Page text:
Several times throughout this saga, we've discussed a pretty important core principle: while we outsiders can't pin down the degree to which the divorce is affecting team spending (if at all), the most direct way it could affect operations is if people stop showing up. In the past, I've guessed that such a thing just wouldn't happen; people care about the Dodgers first and foremost. If the team's winning, people will come. Steve Dilbeck, blogging at the aptly-named Dodgers Blog for the LA Times, speculates about a potential shift of the tides. Noticing what he perceives to be more empty seats than usual, Dilbeck asks some questions:
So if true, the question becomes why? Too much hyper interest in the Lakers? Too many unattractive teams early in the home schedule? Too many conflicts with school still in session?
Or could it possibly be a rebellion against ownership?
Whether it’s over their extravagant lifestyle, not paying taxes for six years, a shrinking team payroll or just their nasty divorce, many have seemingly turned against Frank and Jamie McCourt.
And the only way for people to ultimately protest is to stay away. To punish the McCourts by withholding funds.
Now, I haven't been to a game at Dodger Stadium this season, but I have watched many on television or online. Yes, there have been lots of empty seats. As Dilbeck notes, though, Dodger Stadium is now the largest stadium in the majors by capacity. Recalling my experience at the Stadium, mid-week games often feature patches of empty seats. Unless a name opponent is in town, the mid-week games are the least desirable; LA traffic is so dismal and people have busy lives. Growing up in Palos Verdes and San Pedro, going to a mid-week game was really a five-to-six hour commitment.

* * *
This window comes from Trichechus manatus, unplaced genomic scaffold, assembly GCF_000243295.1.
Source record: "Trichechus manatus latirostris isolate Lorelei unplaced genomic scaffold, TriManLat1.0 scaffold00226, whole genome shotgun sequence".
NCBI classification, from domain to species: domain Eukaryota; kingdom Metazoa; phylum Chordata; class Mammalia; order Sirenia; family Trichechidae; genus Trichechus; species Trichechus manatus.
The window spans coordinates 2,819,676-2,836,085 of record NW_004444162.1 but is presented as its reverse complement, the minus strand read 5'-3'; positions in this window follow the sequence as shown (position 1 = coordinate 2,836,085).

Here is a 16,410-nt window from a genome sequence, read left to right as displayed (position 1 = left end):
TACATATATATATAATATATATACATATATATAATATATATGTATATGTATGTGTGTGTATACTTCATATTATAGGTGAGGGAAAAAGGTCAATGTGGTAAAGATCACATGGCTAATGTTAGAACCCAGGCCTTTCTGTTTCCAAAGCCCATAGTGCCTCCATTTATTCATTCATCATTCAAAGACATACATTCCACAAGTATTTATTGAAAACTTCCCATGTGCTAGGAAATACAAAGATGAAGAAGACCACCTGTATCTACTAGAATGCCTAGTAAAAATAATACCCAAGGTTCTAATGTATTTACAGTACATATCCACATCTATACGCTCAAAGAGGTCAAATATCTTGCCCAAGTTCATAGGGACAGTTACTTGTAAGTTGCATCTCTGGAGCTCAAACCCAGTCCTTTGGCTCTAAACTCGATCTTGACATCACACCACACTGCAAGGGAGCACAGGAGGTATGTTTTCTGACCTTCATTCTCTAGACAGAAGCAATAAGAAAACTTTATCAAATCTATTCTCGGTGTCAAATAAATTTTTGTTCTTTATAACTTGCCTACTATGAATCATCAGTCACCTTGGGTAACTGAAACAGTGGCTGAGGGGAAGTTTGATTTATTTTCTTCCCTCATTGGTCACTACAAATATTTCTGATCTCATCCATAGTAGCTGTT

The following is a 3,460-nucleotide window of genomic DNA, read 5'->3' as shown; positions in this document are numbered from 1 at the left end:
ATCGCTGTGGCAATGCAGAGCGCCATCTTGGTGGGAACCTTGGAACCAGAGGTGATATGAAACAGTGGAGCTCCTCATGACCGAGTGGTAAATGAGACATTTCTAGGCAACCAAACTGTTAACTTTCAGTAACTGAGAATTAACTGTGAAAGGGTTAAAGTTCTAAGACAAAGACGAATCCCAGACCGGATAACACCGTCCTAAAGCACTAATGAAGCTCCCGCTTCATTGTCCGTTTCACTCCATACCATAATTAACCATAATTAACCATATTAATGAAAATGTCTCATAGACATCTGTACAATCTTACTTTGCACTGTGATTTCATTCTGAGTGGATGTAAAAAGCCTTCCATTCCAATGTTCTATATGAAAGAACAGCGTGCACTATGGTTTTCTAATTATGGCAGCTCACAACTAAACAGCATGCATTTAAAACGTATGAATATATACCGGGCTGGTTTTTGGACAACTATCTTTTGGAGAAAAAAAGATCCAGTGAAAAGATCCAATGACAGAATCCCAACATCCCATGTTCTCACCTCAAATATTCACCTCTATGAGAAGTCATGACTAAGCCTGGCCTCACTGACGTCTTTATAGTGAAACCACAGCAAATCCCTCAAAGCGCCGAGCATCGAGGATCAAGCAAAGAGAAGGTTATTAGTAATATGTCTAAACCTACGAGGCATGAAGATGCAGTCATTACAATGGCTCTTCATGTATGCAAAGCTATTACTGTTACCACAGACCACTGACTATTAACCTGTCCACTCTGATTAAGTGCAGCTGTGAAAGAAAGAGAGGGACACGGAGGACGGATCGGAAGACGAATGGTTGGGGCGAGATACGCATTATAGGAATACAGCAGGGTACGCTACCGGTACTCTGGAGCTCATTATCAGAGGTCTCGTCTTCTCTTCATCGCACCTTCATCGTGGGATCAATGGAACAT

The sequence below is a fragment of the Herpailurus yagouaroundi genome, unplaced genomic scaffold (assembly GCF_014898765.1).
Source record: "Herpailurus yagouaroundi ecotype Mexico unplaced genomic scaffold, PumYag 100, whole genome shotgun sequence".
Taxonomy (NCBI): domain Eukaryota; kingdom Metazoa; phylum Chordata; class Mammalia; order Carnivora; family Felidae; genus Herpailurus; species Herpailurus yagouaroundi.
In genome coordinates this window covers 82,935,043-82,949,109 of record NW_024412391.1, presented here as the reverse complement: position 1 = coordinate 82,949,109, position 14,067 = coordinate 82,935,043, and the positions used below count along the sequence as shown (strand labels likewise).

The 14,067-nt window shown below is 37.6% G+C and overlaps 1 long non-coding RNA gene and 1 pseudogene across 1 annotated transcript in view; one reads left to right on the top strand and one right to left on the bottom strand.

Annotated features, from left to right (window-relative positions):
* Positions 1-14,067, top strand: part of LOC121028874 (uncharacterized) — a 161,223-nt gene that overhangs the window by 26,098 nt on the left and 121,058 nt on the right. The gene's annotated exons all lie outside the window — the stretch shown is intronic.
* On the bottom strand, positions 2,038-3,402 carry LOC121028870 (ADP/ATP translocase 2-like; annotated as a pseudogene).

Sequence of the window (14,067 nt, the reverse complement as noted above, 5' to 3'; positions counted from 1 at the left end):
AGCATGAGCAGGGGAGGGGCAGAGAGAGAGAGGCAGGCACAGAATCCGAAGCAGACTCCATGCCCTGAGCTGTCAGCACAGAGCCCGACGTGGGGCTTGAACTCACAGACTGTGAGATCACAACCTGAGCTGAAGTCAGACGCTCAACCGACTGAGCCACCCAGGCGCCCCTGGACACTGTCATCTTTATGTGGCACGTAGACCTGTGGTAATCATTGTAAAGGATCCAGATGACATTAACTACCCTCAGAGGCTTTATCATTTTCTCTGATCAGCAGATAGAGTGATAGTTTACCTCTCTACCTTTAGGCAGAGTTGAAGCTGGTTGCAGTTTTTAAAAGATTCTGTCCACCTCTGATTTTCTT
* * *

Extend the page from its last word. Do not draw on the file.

Of course, that factors in significant time spent walking the Stadium after the game, searching for leftover trinkets and generally just seeing the place from a different perspective. Still, getting out takes so darned long that if you're not going to leave in the 8th, you might as well stick around a while. And even the traffic problems around the Stadium come back to just how well-attended the games have been. I know I'm wandering around a little here, but that's what happens when I tap my nostalgia reserves.
Getting back to the attendance-as-revenge angle, I'm not sure I see it. As Dilbeck ably discusses, even most of the empty seats have been purchased, so a consumer choosing to use his absence as a weapon is winning something of a Pyrrhic victory. You're paying Frank McCourt and the Dodgers to punish him. Yes, concessions and merchandise are big revenue drivers, and that all matters. But are we really at the point that we would burn paid-for tickets just to avoid giving Frank and the club money for beer, Dodger Dogs, and ice cream in a toy helmet?
I want you to tell me. I've changed the comment settings so that you can weigh in without an account of some sort. The question before you is: have you made a decision to attend a game based on your personal feelings toward ownership? Would you?